Author: A/Prof Patrick Emanuel, Dermatopathologist, Auckland, New Zealand, 2013.
Tumours of the follicular infundibulum are rare, arise in the head and neck, and clinically resemble superficial basal cell carcinoma. Rarely, there are multiple tumours, when they have been associated with Cowden disease. They are also known as “follicular infundibulum tumour” or “infundibuloma”.
Histology of tumour of the follicular infundibulum
In tumour of the follicular infundibulum, sections show an acanthoma composed of pale pink cells and sometimes clear cells. The tumour forms anastomosing narrow strands that run parallel to the epidermis. These strands have peripheral palisading of basaloid cells (figures 1, 2).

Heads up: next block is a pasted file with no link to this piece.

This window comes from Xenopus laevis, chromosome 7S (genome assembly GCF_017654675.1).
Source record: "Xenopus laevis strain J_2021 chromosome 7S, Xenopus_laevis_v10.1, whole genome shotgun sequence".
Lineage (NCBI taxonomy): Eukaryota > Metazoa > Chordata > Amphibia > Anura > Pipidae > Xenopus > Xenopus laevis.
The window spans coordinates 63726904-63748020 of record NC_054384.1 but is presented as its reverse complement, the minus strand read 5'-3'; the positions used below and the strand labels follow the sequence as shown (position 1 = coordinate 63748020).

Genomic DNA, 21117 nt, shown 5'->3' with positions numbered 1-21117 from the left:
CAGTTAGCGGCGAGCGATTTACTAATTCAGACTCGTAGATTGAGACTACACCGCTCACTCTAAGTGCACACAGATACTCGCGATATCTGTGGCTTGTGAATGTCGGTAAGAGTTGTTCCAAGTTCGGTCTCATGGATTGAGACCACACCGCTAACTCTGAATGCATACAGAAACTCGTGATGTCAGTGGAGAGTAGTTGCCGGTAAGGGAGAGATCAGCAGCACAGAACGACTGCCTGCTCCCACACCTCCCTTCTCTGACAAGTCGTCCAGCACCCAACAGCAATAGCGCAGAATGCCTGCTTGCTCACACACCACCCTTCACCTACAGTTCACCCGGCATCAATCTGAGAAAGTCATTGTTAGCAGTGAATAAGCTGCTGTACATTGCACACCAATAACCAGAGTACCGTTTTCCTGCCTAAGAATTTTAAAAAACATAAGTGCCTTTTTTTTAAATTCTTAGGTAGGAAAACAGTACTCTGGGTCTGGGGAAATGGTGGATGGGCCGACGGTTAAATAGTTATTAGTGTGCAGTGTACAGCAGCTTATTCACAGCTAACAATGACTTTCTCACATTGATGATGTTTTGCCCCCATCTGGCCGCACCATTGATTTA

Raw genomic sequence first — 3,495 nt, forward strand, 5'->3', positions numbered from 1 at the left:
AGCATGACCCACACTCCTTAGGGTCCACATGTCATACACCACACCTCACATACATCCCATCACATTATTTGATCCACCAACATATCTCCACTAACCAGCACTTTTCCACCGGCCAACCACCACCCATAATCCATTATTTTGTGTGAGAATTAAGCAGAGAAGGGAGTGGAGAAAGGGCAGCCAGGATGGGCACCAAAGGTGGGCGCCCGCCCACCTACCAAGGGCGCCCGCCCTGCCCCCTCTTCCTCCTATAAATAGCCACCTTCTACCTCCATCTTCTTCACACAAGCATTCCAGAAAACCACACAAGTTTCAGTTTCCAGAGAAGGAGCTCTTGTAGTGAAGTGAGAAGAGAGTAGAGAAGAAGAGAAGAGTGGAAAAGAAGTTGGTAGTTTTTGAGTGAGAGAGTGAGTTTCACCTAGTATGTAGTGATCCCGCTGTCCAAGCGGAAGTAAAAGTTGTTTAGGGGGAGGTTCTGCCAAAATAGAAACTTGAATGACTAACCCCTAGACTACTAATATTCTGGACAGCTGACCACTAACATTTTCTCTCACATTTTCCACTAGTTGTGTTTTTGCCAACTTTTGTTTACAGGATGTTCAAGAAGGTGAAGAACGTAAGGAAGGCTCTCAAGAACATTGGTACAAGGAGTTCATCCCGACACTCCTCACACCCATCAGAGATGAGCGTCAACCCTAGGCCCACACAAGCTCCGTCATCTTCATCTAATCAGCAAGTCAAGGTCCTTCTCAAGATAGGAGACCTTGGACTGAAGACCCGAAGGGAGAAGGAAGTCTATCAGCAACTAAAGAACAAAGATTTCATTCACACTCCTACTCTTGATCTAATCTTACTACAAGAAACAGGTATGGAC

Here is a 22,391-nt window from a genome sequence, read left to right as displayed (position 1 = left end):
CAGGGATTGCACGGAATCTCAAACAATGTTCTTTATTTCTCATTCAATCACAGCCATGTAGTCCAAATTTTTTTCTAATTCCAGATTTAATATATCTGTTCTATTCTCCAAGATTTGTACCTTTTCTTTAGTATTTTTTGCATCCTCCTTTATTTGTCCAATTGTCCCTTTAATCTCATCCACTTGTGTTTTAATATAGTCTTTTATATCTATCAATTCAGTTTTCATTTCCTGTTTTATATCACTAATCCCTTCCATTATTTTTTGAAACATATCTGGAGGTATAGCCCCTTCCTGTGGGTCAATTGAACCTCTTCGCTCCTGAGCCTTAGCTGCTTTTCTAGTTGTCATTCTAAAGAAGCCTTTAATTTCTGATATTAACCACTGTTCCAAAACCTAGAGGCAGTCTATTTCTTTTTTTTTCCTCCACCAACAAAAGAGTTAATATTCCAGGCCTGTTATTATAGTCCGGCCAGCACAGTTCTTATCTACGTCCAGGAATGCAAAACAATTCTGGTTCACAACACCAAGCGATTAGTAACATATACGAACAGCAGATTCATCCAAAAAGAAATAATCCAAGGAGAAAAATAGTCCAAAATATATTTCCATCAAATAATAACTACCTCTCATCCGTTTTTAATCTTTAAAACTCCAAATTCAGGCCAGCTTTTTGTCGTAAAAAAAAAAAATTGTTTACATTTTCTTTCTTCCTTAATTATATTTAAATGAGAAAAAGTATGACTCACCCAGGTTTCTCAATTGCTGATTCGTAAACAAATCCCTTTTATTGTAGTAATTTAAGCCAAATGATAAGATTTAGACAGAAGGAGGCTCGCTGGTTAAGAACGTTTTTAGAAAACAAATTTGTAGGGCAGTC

Special studies of tumour of the follicular infundibulum
None are generally needed.
Differential diagnosis of tumour of the follicular infundibulum
Basal cell carcinoma – Though both tumours show peripheral palisading, the tumour cells of tumour of the follicular infundibulum are pale pink or glycogenated rather than basaloid throughout. Anastamosing thin strands running parallel to the epidermis are generally not seen or only focally seen in basal cell carcinoma
Pathology of the Skin (Fourth edition, 2012). McKee PH, J. Calonje JE, Granter SR